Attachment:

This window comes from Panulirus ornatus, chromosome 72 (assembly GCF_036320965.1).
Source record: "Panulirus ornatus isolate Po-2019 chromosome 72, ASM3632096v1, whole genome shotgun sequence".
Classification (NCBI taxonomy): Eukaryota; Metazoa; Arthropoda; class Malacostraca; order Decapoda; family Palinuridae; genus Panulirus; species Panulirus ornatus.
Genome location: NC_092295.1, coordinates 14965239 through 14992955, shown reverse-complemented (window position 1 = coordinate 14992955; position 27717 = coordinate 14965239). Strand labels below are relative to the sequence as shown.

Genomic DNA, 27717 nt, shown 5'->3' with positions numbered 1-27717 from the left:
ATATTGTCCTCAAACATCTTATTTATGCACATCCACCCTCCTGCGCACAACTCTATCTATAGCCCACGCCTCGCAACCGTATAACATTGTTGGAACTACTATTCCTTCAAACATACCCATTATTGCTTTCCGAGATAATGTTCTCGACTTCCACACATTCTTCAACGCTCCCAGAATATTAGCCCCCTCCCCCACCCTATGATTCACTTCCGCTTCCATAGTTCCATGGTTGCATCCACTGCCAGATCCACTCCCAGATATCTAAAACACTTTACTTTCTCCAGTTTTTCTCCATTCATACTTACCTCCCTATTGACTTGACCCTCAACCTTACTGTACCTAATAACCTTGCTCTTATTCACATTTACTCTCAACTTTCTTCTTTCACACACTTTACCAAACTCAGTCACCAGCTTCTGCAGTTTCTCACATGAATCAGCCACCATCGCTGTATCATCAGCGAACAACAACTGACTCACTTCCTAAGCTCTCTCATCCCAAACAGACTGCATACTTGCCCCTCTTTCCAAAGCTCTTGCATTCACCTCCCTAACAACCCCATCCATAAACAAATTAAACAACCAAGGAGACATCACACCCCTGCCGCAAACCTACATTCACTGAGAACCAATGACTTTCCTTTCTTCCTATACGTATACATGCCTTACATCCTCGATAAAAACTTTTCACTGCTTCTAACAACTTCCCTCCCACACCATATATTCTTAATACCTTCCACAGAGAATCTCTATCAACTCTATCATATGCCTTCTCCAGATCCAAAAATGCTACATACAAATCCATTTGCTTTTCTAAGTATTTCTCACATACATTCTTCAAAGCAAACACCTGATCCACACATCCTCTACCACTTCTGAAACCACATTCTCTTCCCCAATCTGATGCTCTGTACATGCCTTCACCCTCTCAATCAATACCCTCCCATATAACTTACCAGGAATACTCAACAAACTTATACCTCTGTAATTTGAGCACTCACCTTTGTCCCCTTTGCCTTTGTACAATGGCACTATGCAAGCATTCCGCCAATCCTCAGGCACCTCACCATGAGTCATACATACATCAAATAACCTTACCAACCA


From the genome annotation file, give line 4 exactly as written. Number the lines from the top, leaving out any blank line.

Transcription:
Genome location: NC_092295.1, coordinates 14965239 through 14992955, shown reverse-complemented (window position 1 = coordinate 14992955; position 27717 = coordinate 14965239). Strand labels below are relative to the sequence as shown.